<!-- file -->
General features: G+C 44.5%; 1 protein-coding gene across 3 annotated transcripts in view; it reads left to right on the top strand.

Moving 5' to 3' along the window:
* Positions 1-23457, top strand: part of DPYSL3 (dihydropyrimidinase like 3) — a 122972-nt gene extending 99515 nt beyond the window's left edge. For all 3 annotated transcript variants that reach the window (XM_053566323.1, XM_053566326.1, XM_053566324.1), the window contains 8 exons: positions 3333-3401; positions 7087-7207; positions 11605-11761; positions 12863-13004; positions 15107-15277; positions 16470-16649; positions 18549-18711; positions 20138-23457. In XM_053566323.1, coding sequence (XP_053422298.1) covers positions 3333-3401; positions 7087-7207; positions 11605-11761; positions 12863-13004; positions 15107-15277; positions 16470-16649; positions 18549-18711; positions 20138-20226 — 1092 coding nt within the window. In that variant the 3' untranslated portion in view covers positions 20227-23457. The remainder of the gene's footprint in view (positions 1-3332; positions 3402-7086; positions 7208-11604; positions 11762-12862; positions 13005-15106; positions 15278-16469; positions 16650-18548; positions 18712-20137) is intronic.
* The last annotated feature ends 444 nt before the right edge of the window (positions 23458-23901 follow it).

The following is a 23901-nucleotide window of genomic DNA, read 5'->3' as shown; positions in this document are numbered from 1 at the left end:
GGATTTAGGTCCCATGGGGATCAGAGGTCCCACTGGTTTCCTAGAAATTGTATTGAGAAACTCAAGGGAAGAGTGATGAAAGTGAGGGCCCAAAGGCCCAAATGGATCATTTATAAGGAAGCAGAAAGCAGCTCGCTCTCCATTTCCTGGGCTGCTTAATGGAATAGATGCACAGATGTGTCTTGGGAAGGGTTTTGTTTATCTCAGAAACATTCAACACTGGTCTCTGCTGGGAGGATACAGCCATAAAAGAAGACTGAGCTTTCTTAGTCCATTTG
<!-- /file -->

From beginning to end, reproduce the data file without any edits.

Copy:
General features: G+C 44.5%; 1 protein-coding gene across 3 annotated transcripts in view; it reads left to right on the top strand.

Moving 5' to 3' along the window:
* Positions 1-23457, top strand: part of DPYSL3 (dihydropyrimidinase like 3) — a 122972-nt gene extending 99515 nt beyond the window's left edge. For all 3 annotated transcript variants that reach the window (XM_053566323.1, XM_053566326.1, XM_053566324.1), the window contains 8 exons: positions 3333-3401; positions 7087-7207; positions 11605-11761; positions 12863-13004; positions 15107-15277; positions 16470-16649; positions 18549-18711; positions 20138-23457. In XM_053566323.1, coding sequence (XP_053422298.1) covers positions 3333-3401; positions 7087-7207; positions 11605-11761; positions 12863-13004; positions 15107-15277; positions 16470-16649; positions 18549-18711; positions 20138-20226 — 1092 coding nt within the window. In that variant the 3' untranslated portion in view covers positions 20227-23457. The remainder of the gene's footprint in view (positions 1-3332; positions 3402-7086; positions 7208-11604; positions 11762-12862; positions 13005-15106; positions 15278-16469; positions 16650-18548; positions 18712-20137) is intronic.
* The last annotated feature ends 444 nt before the right edge of the window (positions 23458-23901 follow it).

The following is a 23901-nucleotide window of genomic DNA, read 5'->3' as shown; positions in this document are numbered from 1 at the left end:
GGATTTAGGTCCCATGGGGATCAGAGGTCCCACTGGTTTCCTAGAAATTGTATTGAGAAACTCAAGGGAAGAGTGATGAAAGTGAGGGCCCAAAGGCCCAAATGGATCATTTATAAGGAAGCAGAAAGCAGCTCGCTCTCCATTTCCTGGGCTGCTTAATGGAATAGATGCACAGATGTGTCTTGGGAAGGGTTTTGTTTATCTCAGAAACATTCAACACTGGTCTCTGCTGGGAGGATACAGCCATAAAAGAAGACTGAGCTTTCTTAGTCCATTTG